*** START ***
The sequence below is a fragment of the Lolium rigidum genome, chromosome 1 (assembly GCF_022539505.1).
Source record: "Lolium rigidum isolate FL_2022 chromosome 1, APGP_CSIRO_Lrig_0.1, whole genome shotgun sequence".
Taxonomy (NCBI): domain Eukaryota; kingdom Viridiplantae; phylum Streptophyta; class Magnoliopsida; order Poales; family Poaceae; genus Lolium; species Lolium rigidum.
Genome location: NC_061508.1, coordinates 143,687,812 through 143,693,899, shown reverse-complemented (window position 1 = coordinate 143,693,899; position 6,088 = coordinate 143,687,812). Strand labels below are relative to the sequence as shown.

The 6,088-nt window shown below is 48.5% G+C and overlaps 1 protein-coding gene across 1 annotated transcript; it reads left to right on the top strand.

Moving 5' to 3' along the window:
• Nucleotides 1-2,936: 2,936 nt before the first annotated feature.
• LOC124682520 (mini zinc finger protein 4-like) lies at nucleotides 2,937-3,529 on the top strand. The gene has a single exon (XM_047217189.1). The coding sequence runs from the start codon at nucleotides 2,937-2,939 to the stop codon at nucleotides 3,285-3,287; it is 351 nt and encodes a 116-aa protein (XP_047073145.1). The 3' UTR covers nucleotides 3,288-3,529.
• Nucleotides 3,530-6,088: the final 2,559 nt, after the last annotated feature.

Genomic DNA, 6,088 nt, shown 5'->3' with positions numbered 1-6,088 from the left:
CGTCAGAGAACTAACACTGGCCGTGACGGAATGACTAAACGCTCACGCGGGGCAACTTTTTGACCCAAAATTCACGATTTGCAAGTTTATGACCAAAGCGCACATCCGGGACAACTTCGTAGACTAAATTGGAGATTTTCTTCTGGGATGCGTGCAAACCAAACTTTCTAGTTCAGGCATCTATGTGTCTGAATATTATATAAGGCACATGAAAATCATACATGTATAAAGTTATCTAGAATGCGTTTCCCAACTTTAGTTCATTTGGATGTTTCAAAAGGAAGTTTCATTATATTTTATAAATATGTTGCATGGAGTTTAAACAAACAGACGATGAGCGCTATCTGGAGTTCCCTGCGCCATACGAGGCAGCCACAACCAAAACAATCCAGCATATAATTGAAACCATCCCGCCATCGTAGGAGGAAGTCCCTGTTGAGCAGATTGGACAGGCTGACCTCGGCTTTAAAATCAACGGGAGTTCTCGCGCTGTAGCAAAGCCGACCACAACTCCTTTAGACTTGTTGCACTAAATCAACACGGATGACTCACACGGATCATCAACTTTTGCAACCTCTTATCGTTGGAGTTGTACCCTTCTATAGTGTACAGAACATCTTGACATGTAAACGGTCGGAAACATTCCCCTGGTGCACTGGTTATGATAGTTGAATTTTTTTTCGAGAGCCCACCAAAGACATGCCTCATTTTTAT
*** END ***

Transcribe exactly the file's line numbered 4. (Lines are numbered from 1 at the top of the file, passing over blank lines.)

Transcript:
Genome location: NC_061508.1, coordinates 143,687,812 through 143,693,899, shown reverse-complemented (window position 1 = coordinate 143,693,899; position 6,088 = coordinate 143,687,812). Strand labels below are relative to the sequence as shown.